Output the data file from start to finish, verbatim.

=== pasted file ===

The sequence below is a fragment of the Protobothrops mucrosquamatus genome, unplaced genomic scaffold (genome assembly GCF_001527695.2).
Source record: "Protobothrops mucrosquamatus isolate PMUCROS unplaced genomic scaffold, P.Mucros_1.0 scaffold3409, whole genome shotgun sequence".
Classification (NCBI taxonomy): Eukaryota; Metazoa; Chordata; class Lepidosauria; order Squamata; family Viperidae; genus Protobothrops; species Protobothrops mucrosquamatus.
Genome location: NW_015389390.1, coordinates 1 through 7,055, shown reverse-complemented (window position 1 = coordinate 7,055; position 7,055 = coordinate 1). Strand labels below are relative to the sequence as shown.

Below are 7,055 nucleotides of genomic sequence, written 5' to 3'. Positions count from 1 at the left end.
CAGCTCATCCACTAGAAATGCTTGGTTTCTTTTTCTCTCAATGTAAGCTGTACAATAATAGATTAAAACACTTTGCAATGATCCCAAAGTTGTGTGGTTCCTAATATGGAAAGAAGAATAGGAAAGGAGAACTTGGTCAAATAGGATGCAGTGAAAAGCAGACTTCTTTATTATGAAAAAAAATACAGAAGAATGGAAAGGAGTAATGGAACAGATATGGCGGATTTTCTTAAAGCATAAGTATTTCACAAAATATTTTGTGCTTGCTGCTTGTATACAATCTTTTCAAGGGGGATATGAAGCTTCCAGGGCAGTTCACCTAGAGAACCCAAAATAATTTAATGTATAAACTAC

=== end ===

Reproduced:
The sequence below is a fragment of the Protobothrops mucrosquamatus genome, unplaced genomic scaffold (genome assembly GCF_001527695.2).
Source record: "Protobothrops mucrosquamatus isolate PMUCROS unplaced genomic scaffold, P.Mucros_1.0 scaffold3409, whole genome shotgun sequence".
Classification (NCBI taxonomy): Eukaryota; Metazoa; Chordata; class Lepidosauria; order Squamata; family Viperidae; genus Protobothrops; species Protobothrops mucrosquamatus.
Genome location: NW_015389390.1, coordinates 1 through 7,055, shown reverse-complemented (window position 1 = coordinate 7,055; position 7,055 = coordinate 1). Strand labels below are relative to the sequence as shown.

Below are 7,055 nucleotides of genomic sequence, written 5' to 3'. Positions count from 1 at the left end.
CAGCTCATCCACTAGAAATGCTTGGTTTCTTTTTCTCTCAATGTAAGCTGTACAATAATAGATTAAAACACTTTGCAATGATCCCAAAGTTGTGTGGTTCCTAATATGGAAAGAAGAATAGGAAAGGAGAACTTGGTCAAATAGGATGCAGTGAAAAGCAGACTTCTTTATTATGAAAAAAAATACAGAAGAATGGAAAGGAGTAATGGAACAGATATGGCGGATTTTCTTAAAGCATAAGTATTTCACAAAATATTTTGTGCTTGCTGCTTGTATACAATCTTTTCAAGGGGGATATGAAGCTTCCAGGGCAGTTCACCTAGAGAACCCAAAATAATTTAATGTATAAACTAC